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Five Ways to Avoid a Social Media Spanking

By Social Media

Let’s face it; if you screw up, the people of the Internet can be pretty ruthless. It’s like the old Wild West online, with bloggers and other Web users taking matters into their own hands. Chris Sacca has vowed to take down Blue Shield and it’s entirely possible he’ll be successful in forcing change.

Chris Sacca Blue ShieldThere are numerous examples of organic crusades across the online space to alert others of terrible customer service, often resulting in change. This online activity can be devastating for a brand or a company.  Surely you’re among the millions that have seen the YouTube video about United Airlines breaking a guitar.

Make no mistake, though – it can happen to individuals, too.  Probably the swiftest revenge enacted on an individual I’ve ever witnessed in real time was the Internet hazing of Kurt Greenbaum. It’s the kind of event that can be devastating to one’s career and reputation.

It’s not entirely impossible to avoid a misstep that results in this action. In fact, there are now so many people engaging in social media on behalf of their companies who aren’t aware of the rules of engagement it’s almost likely to happen to a large number of them.

I want to help people sidestep this horrifying scenario, as much as I’m able so I give you:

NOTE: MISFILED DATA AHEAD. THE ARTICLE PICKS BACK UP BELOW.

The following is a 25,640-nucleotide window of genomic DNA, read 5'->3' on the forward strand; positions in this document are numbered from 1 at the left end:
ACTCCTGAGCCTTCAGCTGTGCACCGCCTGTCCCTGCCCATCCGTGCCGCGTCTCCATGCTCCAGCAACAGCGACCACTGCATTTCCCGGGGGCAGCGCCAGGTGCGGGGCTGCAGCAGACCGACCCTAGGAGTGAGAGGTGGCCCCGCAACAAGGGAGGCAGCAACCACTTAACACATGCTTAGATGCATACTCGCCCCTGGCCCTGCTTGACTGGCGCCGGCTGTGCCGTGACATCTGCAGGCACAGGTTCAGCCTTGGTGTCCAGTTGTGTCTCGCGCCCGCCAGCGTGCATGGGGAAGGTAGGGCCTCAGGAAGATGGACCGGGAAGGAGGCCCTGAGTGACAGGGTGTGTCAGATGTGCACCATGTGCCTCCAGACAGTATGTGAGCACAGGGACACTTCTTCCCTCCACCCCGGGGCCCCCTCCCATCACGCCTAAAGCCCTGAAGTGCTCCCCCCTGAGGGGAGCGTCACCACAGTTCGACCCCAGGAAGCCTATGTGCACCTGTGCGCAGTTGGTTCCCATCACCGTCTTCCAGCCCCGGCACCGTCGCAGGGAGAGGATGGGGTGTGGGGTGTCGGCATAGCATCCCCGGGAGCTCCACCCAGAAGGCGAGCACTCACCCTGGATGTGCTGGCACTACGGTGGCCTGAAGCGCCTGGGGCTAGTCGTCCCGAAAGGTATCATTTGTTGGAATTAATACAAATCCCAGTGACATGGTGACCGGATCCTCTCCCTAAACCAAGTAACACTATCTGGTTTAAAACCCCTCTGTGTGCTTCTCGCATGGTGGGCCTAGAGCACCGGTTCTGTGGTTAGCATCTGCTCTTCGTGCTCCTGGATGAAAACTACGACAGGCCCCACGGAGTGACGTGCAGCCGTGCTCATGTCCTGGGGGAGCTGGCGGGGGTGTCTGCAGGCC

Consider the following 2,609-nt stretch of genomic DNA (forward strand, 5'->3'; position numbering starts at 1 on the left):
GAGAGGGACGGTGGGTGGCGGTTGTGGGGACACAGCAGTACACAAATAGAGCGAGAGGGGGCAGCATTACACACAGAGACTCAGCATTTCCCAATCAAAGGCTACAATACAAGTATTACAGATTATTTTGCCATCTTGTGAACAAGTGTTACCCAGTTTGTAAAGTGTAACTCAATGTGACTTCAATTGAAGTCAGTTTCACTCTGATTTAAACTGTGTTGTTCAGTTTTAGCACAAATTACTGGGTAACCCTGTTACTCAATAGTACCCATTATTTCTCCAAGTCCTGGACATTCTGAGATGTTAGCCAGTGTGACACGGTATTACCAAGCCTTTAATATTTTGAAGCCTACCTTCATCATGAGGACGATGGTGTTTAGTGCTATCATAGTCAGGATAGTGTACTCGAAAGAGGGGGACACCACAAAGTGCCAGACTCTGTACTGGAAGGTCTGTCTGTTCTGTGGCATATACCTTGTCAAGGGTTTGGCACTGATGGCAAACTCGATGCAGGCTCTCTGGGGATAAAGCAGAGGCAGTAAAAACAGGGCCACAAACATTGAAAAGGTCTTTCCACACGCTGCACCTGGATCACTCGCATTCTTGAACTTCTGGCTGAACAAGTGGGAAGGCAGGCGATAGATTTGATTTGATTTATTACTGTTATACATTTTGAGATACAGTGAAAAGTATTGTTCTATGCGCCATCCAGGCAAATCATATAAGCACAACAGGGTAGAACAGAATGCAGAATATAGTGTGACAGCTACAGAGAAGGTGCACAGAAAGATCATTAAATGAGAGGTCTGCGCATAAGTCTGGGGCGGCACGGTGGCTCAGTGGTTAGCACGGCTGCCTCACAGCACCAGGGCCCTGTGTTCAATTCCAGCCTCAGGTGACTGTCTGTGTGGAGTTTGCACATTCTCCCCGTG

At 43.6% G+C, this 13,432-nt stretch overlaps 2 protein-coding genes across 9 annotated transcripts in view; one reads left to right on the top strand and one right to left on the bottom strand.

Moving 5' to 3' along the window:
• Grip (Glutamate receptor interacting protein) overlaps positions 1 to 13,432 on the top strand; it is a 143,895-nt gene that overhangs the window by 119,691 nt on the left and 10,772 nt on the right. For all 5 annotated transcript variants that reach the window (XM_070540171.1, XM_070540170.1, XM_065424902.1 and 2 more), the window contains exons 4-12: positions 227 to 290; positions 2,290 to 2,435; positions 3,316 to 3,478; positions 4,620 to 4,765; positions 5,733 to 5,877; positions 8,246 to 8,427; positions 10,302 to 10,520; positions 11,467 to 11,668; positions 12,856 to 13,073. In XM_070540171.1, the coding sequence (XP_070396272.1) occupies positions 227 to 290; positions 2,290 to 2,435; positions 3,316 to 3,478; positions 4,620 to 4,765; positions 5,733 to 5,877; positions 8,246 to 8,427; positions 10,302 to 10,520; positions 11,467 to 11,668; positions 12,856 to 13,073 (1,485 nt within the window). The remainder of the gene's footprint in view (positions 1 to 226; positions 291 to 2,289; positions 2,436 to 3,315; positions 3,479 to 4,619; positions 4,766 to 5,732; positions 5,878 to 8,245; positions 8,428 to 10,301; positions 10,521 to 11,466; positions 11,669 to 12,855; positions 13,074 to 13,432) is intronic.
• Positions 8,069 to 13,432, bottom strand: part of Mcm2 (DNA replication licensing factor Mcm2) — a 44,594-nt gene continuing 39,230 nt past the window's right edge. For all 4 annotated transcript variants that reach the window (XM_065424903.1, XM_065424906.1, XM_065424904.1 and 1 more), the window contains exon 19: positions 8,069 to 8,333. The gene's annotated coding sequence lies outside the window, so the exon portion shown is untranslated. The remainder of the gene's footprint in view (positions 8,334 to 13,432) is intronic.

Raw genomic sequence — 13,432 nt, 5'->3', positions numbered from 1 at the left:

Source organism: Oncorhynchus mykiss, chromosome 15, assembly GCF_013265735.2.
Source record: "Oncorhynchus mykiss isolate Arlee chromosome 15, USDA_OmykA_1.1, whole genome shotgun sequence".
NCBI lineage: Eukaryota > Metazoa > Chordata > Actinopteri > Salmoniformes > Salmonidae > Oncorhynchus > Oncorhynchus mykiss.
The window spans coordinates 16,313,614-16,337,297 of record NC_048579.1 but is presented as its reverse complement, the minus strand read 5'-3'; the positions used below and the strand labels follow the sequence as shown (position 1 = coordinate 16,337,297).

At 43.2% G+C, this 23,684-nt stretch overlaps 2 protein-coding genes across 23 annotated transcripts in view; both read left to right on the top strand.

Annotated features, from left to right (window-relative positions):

Five Ways to Avoid A Social Media Spanking

1. Don’t be a schmuck. The Internet loves to punish the self-righteous, the significant asshole and the overtly obnoxious. If you’re going to play that role be ready for consequences.

2. Don’t be a dumbass. There are millions of resources to help you learn how to behave online. Read books. I recommend The New Rules of Marketing and PR by David Meerman Scott and Naked Conversations by Shel Israel and Robert Scoble. If you’re still unsure, ask someone. Ask a seasoned blogger – no doubt you know one personally. Post your question on Twitter, LinkedIn or Facebook. Get answers before you stick your foot into a big pile you can’t get out of.

3. Be brave. I started to use the word “transparent” here but I’m not sure see-through gets my point across. If you make a mistake, own up to it. If you fail to deliver on the promises you’ve made to your customers, own it, and vow to do better. If you screw up, make it right – quickly. The bravest words you can utter online, at times, are “I’m sorry.”